Electrical Safety First led the fight to keep Part P of the Building Regulations for England. Here, Phil Buckle, Director General of Electrical Safety First, explains how Part P has changed and what’s coming next.

Part P of the Building Regulations for England was launched in 2005 to reduce the number of domestic accidents, deaths and fires arising from poorly installed electrical installations. Five years later, the government announced that it would be reviewed, with the aim of reducing the regulatory burden and improving compliance. A public consultation followed in December 2011 and a final report was published a year later, with most of the government’s amendments to the regulation coming into force in 2013.

One of the key changes to Part P was the reduction in notifiable work, i.e. work which must be reported to local authority building control. Now, electrical work undertaken in kitchens or outdoors is no longer covered by Part P – unless a new circuit is required. While Electrical Safety First welcomed the attempt to make Part P less bureaucratic and more effective, we believe reducing notifiable work could put people in real danger. Both statistical data and anecdotal evidence indicate that kitchens and outdoors are high risk areas which require a particularly rigorous standard of electrical work.

The government’s other major amendment involves third party certification, which came into force last April. This allows contractors who are not registered with a competent person scheme to use a registered third party to certify notifiable work, rather than using their local authority’s building control department. Two of the competent person schemes have signed up to use this approach, while two other major scheme operators have chosen to opt out.

In addition to the government’s review, the Communities and Local Government (CLG) Select Committee has also undertaken a number of sessions to scrutinise Part P. Responding to concerns – raised both by government and the Select Committee – regarding the low level of public awareness of the regulation, the industry has come together to produce a single register and ‘mark’ of Part P approved contractors. The register – which can be found here1 will go live on 2nd July. To support these new developments, Electrical Safety First will be spearheading a consumer campaign to raise awareness of the need to use a registered electrician.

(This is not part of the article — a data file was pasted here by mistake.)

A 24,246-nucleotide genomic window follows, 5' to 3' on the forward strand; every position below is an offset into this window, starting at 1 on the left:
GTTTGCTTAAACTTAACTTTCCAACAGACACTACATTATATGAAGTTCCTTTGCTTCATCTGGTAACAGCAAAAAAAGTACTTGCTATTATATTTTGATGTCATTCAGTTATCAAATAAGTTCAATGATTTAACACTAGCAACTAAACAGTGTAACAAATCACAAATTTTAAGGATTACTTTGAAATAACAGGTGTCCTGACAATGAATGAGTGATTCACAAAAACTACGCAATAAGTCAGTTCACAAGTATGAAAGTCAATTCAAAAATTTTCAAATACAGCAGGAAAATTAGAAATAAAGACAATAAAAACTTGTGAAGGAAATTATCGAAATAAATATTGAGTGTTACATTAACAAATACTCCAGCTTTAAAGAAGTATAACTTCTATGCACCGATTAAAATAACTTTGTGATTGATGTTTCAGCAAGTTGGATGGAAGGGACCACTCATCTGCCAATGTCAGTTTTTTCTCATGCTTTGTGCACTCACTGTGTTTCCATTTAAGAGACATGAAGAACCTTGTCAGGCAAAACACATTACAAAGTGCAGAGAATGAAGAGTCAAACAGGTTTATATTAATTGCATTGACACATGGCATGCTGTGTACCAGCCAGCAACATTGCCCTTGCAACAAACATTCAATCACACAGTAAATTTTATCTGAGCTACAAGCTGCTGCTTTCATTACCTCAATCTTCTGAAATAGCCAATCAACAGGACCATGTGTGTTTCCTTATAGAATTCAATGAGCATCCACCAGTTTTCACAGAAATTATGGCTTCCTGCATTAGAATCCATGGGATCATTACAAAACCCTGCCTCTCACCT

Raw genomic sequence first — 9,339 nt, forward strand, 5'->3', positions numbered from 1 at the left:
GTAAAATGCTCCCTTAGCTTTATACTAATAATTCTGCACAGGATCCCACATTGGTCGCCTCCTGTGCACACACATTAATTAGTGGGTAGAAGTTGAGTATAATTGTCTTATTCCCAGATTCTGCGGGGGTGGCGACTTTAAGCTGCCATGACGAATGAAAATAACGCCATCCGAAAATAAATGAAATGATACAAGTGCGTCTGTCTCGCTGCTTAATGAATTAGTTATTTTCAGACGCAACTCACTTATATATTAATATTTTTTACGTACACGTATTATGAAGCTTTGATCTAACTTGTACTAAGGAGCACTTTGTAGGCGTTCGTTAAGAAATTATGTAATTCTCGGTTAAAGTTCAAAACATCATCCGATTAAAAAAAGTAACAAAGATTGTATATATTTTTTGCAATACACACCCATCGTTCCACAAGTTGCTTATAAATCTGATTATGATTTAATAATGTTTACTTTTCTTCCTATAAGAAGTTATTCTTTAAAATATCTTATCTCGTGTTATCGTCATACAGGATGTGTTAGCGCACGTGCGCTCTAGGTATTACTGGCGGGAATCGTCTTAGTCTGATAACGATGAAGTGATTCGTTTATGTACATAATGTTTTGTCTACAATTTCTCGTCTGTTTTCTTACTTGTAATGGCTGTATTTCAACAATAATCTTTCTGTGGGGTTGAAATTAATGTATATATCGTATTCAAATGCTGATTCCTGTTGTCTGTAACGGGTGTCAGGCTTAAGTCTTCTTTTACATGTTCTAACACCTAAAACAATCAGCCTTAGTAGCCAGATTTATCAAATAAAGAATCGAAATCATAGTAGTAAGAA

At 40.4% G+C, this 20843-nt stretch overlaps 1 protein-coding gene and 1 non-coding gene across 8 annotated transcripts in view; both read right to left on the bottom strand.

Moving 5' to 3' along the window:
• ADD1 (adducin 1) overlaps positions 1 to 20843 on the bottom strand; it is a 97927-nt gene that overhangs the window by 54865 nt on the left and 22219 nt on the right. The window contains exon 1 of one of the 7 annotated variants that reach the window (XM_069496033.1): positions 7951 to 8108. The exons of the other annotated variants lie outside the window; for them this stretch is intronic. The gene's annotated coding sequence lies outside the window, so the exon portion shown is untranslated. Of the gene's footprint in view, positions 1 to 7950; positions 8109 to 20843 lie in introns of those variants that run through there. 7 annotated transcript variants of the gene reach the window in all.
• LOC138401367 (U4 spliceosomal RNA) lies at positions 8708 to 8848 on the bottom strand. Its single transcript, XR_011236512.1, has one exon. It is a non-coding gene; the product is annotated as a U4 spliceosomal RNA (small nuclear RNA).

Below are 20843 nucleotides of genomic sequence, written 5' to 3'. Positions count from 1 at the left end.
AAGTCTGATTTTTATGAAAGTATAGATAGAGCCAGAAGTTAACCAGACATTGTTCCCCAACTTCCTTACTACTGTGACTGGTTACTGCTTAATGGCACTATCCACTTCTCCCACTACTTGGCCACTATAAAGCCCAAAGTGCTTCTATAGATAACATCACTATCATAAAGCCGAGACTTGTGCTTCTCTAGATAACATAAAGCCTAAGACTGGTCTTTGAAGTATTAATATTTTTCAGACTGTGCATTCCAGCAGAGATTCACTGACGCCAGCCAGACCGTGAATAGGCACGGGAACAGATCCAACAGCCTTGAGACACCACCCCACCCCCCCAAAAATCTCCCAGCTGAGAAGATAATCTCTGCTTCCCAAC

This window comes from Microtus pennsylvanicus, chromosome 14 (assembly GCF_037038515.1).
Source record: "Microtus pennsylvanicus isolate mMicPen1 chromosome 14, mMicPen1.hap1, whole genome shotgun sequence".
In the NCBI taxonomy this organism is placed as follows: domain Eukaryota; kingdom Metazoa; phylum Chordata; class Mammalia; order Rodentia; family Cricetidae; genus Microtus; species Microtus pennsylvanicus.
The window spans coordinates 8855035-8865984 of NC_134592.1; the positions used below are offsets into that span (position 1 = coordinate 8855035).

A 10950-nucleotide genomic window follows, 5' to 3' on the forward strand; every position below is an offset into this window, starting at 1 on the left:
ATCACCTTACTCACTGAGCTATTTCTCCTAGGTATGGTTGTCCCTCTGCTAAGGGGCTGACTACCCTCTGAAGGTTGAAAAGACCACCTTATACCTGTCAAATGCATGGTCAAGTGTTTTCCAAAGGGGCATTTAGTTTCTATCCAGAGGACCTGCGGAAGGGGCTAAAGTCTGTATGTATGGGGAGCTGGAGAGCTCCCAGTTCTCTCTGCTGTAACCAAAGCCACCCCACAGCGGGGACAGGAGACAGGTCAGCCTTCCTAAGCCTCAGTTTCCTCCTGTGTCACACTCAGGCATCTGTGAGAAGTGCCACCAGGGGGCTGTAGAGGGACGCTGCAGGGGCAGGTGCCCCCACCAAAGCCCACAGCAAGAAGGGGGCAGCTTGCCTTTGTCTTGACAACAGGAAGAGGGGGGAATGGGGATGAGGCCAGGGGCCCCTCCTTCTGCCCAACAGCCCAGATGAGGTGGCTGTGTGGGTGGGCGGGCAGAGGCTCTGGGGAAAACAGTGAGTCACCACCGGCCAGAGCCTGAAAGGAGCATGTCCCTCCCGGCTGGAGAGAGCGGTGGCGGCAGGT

Our research has shown that the number of people using unregistered electricians has more than trebled in the last two years. We also asked 2,000 electricians about their work and found that a third of them are spending up to a quarter of their time fixing botched DIY jobs, with most call-outs involving fixing simple jobs that have gone badly wrong.

As a consumer charity, our core concern is the safety of the general public, but we believe we can best serve that by working closely with the industry. And the battle to save Part P, and now raise its profile, shows that this approach really can work. ■

1 www.electricalcompetentperson.co.uk

The statutory requirements for electrical installations differ throughout the UK. In Wales, Part P (without the recent amendments) operates, while Scotland requires electrical work to comply with its own Building Standards. Northern Ireland has no equivalent statutory requirement.


Phil Buckle

Director General

Electrical Safety First




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